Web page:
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Why does the government want to know the value of my IRAs?

By Karin Price Mueller for

States can't take back taxes on retirement accounts if you move away.

Q. My wife and I are both seniors who are retired. Several years ago, our tax preparer wanted to know the total value of our combined IRAs for our New Jersey return. When I asked why, she said it was because if we moved to a state such as Florida where there is no state income tax, New Jersey would seek to claw back state income taxes on IRA money that was earned in New Jersey. Is that correct?

-- Retired

A. It's against federal law for any state to claw back taxes on money earned in that state if the taxpayer moves to a tax-free state.

But there are valid reasons why your tax preparer will want to know the total market value of your IRA accounts, specifically, they're needed to make calculations for your Required Minimum Distributions (RMDs).

Let's go back for a moment.

We frequently talk about basis when we are talking about income taxes.

Basis is the amount you have invested in something like a stock, a bond or your house. When you sell or withdraw something, you do not pay taxes on your basis, said Bernie Kiely, a certified financial planner and certified public accountant with Kiely Capital Management in Morristown.

He said traditionally, IRA contributions had zero basis for federal income tax purposes. People would make tax deductible contributions to their IRA or they would roll over 401(k) or 403(b) accounts into their IRAs.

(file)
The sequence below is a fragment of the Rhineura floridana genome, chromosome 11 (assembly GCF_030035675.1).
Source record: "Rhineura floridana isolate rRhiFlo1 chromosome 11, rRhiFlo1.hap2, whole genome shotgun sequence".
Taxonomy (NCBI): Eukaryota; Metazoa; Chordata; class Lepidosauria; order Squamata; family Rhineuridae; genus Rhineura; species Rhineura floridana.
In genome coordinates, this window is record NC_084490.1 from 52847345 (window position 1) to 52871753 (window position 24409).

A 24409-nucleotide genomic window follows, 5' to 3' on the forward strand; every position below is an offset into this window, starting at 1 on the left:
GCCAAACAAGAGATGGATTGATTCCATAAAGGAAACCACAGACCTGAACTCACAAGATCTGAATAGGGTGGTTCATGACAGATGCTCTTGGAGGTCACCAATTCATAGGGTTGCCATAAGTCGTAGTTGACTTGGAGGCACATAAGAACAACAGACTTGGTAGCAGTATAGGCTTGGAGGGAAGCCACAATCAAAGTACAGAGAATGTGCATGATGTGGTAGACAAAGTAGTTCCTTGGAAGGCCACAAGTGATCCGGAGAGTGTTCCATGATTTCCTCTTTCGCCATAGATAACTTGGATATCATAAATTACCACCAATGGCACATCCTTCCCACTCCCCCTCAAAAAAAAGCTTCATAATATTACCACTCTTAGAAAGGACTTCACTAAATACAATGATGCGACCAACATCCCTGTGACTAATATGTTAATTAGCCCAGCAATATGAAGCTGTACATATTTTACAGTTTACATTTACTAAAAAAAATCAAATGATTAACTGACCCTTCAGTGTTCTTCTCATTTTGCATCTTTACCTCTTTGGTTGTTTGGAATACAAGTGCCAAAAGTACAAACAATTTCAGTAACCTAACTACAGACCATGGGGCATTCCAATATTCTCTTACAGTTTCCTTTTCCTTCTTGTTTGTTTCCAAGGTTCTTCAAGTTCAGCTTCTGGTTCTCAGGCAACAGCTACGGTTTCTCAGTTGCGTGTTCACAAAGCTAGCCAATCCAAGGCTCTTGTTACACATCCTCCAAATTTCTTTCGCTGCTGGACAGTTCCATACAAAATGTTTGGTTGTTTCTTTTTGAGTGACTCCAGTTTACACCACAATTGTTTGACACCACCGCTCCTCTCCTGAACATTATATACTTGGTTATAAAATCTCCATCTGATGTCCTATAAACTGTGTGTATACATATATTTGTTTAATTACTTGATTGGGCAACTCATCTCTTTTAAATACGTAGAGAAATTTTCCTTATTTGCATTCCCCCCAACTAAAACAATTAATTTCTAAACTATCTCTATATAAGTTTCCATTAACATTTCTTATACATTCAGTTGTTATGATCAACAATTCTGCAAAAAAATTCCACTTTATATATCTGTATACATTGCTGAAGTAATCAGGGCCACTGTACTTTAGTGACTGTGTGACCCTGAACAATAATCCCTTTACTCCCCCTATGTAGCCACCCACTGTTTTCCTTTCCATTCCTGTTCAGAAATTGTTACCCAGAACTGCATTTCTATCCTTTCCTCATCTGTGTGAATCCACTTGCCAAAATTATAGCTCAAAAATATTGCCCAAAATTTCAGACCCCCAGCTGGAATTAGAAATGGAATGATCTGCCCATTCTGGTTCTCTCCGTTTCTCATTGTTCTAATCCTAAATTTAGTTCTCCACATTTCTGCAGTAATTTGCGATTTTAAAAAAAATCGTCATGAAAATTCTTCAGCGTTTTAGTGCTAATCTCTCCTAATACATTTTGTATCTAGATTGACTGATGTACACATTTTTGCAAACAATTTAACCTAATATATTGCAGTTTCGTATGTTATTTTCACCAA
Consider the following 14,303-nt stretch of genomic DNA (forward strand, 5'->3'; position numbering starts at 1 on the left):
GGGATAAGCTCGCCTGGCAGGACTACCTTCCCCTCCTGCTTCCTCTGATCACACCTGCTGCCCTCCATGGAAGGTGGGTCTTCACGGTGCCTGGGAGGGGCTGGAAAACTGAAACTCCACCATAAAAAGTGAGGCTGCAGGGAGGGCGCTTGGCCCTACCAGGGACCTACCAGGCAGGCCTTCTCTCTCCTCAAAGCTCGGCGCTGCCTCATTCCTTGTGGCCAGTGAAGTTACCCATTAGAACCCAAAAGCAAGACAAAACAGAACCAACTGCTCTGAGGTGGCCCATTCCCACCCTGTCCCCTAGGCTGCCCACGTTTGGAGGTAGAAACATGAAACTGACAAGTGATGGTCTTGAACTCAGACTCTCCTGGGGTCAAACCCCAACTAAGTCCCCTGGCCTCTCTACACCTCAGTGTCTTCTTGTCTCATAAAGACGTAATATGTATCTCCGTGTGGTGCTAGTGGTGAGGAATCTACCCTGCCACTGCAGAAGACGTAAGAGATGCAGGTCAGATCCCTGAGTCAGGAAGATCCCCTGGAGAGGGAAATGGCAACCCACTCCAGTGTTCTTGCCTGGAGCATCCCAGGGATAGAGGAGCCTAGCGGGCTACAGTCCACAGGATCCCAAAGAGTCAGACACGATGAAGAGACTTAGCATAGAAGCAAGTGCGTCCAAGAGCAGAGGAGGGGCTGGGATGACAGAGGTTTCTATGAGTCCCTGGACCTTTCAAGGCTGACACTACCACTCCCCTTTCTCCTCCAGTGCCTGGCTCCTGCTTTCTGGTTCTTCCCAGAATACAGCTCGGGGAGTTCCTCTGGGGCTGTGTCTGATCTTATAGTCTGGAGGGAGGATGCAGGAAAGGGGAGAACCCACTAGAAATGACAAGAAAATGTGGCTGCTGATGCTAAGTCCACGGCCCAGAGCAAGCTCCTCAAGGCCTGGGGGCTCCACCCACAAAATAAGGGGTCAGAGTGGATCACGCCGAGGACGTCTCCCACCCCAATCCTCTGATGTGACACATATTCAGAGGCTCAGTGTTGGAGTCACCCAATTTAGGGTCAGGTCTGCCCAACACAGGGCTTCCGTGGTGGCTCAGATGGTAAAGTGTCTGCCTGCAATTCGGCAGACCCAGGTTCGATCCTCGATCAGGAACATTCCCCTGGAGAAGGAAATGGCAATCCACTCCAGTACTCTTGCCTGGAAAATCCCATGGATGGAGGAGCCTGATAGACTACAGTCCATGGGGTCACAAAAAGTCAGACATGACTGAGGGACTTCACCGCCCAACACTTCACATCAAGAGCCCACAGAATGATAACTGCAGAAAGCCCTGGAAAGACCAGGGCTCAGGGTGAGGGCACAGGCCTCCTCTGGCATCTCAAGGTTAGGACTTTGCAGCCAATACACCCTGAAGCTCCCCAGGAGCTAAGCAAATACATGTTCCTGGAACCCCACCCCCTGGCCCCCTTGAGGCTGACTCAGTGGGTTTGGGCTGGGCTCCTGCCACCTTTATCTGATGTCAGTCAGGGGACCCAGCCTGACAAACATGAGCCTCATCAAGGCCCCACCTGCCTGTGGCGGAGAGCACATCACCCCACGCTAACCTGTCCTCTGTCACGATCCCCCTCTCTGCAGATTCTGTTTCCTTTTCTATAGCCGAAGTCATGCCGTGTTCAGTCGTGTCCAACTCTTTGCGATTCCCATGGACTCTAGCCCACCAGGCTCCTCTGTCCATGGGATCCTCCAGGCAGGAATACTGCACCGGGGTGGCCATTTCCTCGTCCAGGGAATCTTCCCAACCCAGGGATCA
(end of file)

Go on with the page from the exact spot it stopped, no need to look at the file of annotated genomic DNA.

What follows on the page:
New Jersey has never allowed a tax deduction for IRA or self-employed pension accounts, Kiely said, so the amounts in these accounts usually had no federal basis but they did have basis for state income tax purposes.

So when you make your first IRA withdrawal, how do you deal with your tax basis for New Jersey purposes?

Kiely said New Jersey has two methods to deal with tax basis for IRAs.

The first is the Three-Year Rule.

"The Three-Year Rule allows you to take out your tax basis first if you will take out your entire basis within 36 months of taking your first IRA distribution," he said. "To do this, you need to know how much is in all your IRA accounts, what your total basis is and how much you are planning to take out each month or year."

If you will have taken out your entire basis within 36 months, the withdrawals are tax-free until your basis is exhausted. Then your withdrawals are 100 percent taxable, he said.

If you will not have taken out your entire basis within 36 months from the date of your first distribution, you must use the General Rule Method.

"Under this method, part of your withdrawal is taxable and part of it is not," Kiely said. "The portion that is not taxable is the ratio of your tax basis to the market value of all your IRAs."

He said this calculation must be done every year you take money out of your IRA.

Kiely offered this example: Assume you have $50,000 of basis in your IRA and a market value of $500,000. If you then withdraw $10,000 from your IRA, $1,000 (10 percent) will be tax-free and $9,000 will be taxable. The next year your remaining basis will be $49,000 and let's assume the market value is $493,000 ($500,000 - $10,000 + $3,000 market gains). Your basis is now 0.099 percent. A $10,000 withdrawal will be $993 tax-free and $9,007 taxable.

So to answer your question, either you or your tax preparer needs to know the total market value of all your IRAs, plus the unrecovered basis, so you/they can make the required calculations, Kiely said.

Email your questions to

Karin Price Mueller writes the Bamboozled column for NJ Advance Media and is the founder of Follow NJMoneyHelp on Twitter @NJMoneyHelp. Find NJMoneyHelp on Facebook. Sign up for's weekly e-newsletter.


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